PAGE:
« The funny thing about this story is that Mas Daumas Gassac is an estate born out of happy circumstance rather than a well-defined economic project. It was in the 1970’s. My father, Aimé Guibert and my mother, Véronique Guibert had just met, fallen in love and were looking for somewhere to start a family. At the time, my father worked in Millau, he was from the Aveyron, and he managed a family business that made gloves, and had over 500 employees. My mother lived in Montpellier and was an ethnologist specializing in Gaelic culture. During one of their walks, they came across this old stone house (a mas) above Aniane that belonged to the Daumas family and had been abandoned. They very quickly found out that they could buy it from the Daumas sisters, who had retired to the village. It all started from there. Around the estate there was a bit of land, a few vines, but it wasn’t in itself a wine estate. There was a wine cellar and a tank made out of pottery from Saint-Jean-de-Fos for everyday consumption, but that is as far as it went.
In the past there had been sheep, wheat fields, mulberry trees for silk worms, olive trees and they did wood cutting which was profitable. There were coalmen all over the forest, which maintained it, since cutting the oak helped it regenerate. With the house came a ruined mill, where we are now. It was a flourmill, run by water. There was a room that housed the millstones. The house is separated from the mill by a river, called the Gassac, which emerges right where the mill is (that’s why it was built there). It provides water almost all year-round.
So it’s a place my parents fell in love with right from the start, since it has elements of natural beauty, it’s wild, it’s peaceful and it is not far from Montpellier. They wondered what they could do with the estate and the land, especially as my father had this dream of becoming an agricultural worker. It was something he loved, despite the fact that in that industrial era he worked in the leather industry with business in New York and London and offices in those cities. He had a global vision of commerce, but he also had a vegetable garden in Millau that he loved! It was vital to him. He called on a friend of his who was a geography teacher at the university of Bordeaux, called Henry Enjalbert and who also came from the Aveyron.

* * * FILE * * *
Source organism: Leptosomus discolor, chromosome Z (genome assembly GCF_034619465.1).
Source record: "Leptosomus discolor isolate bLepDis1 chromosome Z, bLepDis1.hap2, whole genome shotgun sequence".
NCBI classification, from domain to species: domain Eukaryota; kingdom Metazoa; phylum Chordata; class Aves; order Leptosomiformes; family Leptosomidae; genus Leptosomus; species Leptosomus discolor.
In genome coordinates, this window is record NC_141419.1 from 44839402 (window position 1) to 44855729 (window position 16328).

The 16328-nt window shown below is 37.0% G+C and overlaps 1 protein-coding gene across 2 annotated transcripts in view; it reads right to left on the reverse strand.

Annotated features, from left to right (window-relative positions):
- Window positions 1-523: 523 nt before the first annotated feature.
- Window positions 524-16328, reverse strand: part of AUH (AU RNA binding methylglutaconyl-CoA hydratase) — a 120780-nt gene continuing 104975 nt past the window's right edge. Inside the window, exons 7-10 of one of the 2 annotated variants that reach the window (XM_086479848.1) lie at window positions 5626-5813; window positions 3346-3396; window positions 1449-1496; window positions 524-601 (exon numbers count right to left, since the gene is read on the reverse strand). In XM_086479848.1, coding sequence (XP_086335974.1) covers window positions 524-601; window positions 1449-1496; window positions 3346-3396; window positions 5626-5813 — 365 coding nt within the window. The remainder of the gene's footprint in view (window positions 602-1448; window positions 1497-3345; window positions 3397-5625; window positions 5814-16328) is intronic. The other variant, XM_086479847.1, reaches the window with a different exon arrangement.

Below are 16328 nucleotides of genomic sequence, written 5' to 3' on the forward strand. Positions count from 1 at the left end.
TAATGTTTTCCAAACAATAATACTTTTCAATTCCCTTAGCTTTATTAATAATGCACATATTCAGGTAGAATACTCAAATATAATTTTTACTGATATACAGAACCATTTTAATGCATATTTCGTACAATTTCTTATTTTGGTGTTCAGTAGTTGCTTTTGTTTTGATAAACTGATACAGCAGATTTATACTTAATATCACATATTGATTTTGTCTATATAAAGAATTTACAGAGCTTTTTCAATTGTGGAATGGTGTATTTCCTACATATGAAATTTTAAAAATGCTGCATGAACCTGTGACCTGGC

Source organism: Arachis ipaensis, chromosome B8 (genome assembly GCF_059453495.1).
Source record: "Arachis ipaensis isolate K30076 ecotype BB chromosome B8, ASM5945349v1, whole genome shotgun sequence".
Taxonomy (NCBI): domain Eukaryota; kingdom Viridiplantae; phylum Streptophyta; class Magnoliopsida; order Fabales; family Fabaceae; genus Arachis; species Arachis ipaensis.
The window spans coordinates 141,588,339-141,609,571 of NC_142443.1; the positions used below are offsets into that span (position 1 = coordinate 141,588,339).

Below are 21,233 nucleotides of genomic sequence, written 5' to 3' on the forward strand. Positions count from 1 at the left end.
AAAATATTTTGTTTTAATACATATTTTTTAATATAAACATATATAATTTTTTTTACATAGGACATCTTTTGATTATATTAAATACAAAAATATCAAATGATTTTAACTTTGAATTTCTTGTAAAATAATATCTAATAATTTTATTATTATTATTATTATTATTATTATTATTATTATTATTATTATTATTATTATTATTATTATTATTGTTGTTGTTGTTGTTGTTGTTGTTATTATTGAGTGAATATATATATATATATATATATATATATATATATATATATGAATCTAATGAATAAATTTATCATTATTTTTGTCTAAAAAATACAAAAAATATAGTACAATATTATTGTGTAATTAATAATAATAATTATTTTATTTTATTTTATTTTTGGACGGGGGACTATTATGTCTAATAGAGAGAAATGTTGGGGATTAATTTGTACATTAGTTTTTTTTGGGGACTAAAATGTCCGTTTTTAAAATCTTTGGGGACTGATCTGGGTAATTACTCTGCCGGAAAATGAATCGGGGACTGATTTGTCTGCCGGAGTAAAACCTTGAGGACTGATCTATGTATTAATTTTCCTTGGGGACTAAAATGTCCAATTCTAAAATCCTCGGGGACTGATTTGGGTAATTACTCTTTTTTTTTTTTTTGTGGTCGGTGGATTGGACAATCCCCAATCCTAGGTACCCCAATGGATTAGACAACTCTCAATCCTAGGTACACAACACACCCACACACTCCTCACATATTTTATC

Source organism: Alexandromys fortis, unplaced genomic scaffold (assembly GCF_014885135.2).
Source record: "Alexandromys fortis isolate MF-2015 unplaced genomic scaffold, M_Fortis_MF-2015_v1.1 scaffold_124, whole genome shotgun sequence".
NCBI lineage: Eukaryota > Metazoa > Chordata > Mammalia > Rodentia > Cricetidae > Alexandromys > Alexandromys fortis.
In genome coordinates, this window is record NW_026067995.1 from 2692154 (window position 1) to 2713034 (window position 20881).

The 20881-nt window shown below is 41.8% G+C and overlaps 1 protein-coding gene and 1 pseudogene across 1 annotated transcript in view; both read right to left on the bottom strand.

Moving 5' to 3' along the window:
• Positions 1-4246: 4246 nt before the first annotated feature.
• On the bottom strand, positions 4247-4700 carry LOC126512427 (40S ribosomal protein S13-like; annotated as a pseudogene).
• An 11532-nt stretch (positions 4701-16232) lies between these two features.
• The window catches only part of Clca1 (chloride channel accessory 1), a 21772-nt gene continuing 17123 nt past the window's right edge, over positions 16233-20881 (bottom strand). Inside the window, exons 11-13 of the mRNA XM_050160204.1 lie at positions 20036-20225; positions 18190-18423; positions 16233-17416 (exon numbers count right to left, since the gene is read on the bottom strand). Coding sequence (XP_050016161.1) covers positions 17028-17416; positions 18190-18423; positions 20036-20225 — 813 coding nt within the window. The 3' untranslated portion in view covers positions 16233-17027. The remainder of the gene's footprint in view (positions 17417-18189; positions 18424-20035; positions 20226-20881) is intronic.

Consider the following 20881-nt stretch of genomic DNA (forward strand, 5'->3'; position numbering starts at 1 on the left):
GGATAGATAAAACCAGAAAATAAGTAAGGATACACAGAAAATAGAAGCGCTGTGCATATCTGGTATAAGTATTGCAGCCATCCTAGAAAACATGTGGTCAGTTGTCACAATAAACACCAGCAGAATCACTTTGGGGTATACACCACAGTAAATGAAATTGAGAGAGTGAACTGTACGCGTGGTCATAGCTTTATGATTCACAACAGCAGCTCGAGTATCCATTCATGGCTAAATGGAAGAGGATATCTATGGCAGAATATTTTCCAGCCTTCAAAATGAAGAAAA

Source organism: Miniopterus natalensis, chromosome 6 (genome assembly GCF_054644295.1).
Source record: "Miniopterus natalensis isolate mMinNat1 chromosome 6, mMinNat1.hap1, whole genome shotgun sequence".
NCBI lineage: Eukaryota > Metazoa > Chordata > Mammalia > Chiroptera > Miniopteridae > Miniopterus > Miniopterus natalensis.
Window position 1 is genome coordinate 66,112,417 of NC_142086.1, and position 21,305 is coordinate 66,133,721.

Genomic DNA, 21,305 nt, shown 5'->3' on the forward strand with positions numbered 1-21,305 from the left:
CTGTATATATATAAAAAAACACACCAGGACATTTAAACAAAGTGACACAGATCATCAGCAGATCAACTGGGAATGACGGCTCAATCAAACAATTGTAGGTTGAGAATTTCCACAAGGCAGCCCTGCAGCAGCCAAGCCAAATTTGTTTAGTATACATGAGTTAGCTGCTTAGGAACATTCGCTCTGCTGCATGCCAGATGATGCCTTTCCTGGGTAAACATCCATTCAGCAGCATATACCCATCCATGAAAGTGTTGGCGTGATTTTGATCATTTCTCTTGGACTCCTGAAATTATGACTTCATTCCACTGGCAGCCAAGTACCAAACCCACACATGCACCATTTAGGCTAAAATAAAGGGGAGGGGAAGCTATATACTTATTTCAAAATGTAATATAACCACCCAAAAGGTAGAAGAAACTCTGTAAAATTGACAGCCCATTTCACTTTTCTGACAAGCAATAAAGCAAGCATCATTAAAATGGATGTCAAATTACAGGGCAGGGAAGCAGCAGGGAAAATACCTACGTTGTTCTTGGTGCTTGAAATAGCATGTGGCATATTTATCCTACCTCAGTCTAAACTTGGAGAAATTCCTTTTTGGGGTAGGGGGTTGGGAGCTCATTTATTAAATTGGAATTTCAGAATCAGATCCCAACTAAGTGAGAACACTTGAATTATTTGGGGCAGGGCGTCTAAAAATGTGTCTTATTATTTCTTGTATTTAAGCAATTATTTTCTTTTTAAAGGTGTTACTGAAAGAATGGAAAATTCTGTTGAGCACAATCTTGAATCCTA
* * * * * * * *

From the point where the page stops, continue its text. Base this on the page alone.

He came to the estate for a day to study the soil and at the end of it, told my parents he was very surprised by his findings. He said that in his opinion, it was a terroir with great potential and if they planted the right grape varieties and worked the soil, they could make great wine. “Great wine” was all my parents heard and with that, they went for it. Very quickly, in 1972, they planted vines. The example set by the estate and its consequent reputation really opened up the way for other winemakers and gave them the confidence to prove that it was absolutely possible to make quality wines and not just cheap plonk, even if at one time, that was very profitable”.